The Illusion of Control

You’re at the beach, building a sand castle. You’ve strategically started to build where the water only comes to within 10 feet of your construction.

You dig a nice deep moat to catch the rare, tidal surge but your site remains protected from the waves.

You build higher and wider, packing muddy sand onto muddy sand, buckets and shovels full at a time. Small and large hands aid the work, details taking shape, underground passages collapsing on themselves only to be dug out again.

The water creeps closer. Energies are diverted to deepen the moat and reinforce the water-facing walls. They hold for now.

And slowly, though you have won many battles along the way, you are losing the war.

And you knew this all along. You knew that you were racing time, and you built anyway. You made your best attempt; you dug and diverted your way to a creation that was good enough, here and now, knowing full well what was coming.

Everything is built on sand. Everything passes away. In the face of impermanence, in that moment of acceptance that control is an illusion, to give your very best is an act of courage and resilience.




It Can Be Done Another Way

I find it easy sometimes to get stuck on how something should be done versus how something can be done. Preferences for certain actions can blind us to the fact that a chosen behavior is indeed preferential and not the only option.

We have some large palm trees in our front yard and occasionally a frond will snap and fall to the ground. These can be ten feet long and very heavy which means they need to be cut up to fit in our green waste can. I have a great hand saw that is perfect for the job while also providing a decent workout!

On one occasion I asked my son to do the cutting and he proceeded to plug-in an electric saw – not one intended for this kind of job – and carved up the branch without breaking a sweat. I remember saying, “That’s not how you do it! You’re supposed to use the hand saw.”

He gave me his best “Are you kidding me?” look with a hint of “Did you want this done or did you want this done your way?” I don’t remember exactly but I probably doubled-down with something like, “But that’s what the hand saw is for, not to mention it’s good exercise.”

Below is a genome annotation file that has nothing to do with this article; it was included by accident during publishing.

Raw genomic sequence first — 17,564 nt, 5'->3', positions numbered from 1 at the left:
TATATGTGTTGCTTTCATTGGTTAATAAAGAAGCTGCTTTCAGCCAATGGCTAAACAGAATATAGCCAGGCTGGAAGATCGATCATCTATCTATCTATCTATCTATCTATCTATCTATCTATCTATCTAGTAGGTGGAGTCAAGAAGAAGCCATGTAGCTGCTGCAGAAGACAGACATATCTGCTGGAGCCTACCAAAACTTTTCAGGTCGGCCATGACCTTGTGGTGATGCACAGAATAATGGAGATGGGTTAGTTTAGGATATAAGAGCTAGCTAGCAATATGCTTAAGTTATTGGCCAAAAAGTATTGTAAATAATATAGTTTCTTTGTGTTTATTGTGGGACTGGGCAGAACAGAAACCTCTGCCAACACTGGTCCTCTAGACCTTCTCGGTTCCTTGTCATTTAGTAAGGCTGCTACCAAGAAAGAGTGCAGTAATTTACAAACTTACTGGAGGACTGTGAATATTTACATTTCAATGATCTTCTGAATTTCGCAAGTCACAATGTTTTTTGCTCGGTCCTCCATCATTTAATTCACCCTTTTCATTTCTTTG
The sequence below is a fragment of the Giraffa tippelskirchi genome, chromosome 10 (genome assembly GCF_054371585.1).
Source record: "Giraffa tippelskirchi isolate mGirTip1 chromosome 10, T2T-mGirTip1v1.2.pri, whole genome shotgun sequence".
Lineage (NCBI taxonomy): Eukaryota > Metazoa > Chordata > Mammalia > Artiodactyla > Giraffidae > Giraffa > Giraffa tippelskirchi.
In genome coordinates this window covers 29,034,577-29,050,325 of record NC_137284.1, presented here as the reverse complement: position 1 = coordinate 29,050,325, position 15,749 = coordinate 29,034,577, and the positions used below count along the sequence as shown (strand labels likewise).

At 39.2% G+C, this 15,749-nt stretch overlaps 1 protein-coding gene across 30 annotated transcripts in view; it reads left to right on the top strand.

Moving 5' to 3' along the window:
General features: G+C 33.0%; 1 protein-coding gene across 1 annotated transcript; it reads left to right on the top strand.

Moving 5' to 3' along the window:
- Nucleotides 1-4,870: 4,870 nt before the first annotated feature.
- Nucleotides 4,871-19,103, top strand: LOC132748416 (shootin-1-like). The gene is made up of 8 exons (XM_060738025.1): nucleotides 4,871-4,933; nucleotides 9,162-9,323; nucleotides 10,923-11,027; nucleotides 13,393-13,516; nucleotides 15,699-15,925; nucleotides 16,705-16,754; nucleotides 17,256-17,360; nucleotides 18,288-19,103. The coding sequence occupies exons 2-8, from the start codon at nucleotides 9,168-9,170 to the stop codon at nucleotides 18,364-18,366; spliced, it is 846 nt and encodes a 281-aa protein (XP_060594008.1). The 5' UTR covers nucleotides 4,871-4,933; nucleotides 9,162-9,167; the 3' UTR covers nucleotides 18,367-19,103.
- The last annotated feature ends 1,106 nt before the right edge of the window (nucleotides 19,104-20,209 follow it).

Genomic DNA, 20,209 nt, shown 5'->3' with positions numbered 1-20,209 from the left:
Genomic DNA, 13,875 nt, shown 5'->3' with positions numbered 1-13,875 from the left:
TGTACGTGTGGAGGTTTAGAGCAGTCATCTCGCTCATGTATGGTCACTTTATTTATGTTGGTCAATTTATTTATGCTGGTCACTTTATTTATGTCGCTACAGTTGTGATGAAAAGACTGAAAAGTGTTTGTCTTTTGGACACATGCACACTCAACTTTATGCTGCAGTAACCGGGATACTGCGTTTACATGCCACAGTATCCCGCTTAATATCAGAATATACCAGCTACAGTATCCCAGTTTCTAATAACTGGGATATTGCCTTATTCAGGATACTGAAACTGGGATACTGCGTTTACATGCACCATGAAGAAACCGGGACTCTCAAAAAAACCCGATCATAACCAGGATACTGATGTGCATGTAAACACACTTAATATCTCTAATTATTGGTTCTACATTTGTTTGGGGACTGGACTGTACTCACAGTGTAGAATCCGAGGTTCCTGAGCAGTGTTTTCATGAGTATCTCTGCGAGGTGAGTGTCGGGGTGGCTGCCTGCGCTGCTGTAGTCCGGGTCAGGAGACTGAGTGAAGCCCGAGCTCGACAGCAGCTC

That went about as well as you’d expect.

The fact is that he got the job done in a perfectly acceptable way and in a manner that was gratifying to him. Regardless of how I feel about it, that should be enough.

The leadership lesson in this is that if you hire highly qualified people and pay them highly qualified salaries you need to provide them the autonomy they need to do what you hired them to do. Creative and capable people will express themselves beautifully in the right conditions, and those conditions must always include the freedom to make their mark, to test ideas, to share their experience and to solve problems.

Breaking a sweat can be gratifying but it’s hardly ever proof of the best way to do the work.

DAVID BERRY is the author of “A More Daring Life: Finding Voice at the Crossroads of Change” and the founder of RULE13 Learning. He speaks and writes about the complexity of leading in a changing world.

It’s a Decision

Do you work within an organization, division, department or team that you would describe as valuing ‘competence’ over ‘connection’ by a wide margin?

This is an environment that you might describe as static, procedural, technical or hierarchical far more than it is dynamic, connective, open and human-centered.

You might even say that it’s an environment fueled by fear rather than by love.

If this sounds familiar to you and you feel limited, stifled, stuck or afraid you have a few options:

#1. Wait for “them” to change it.
#2. Change it yourself.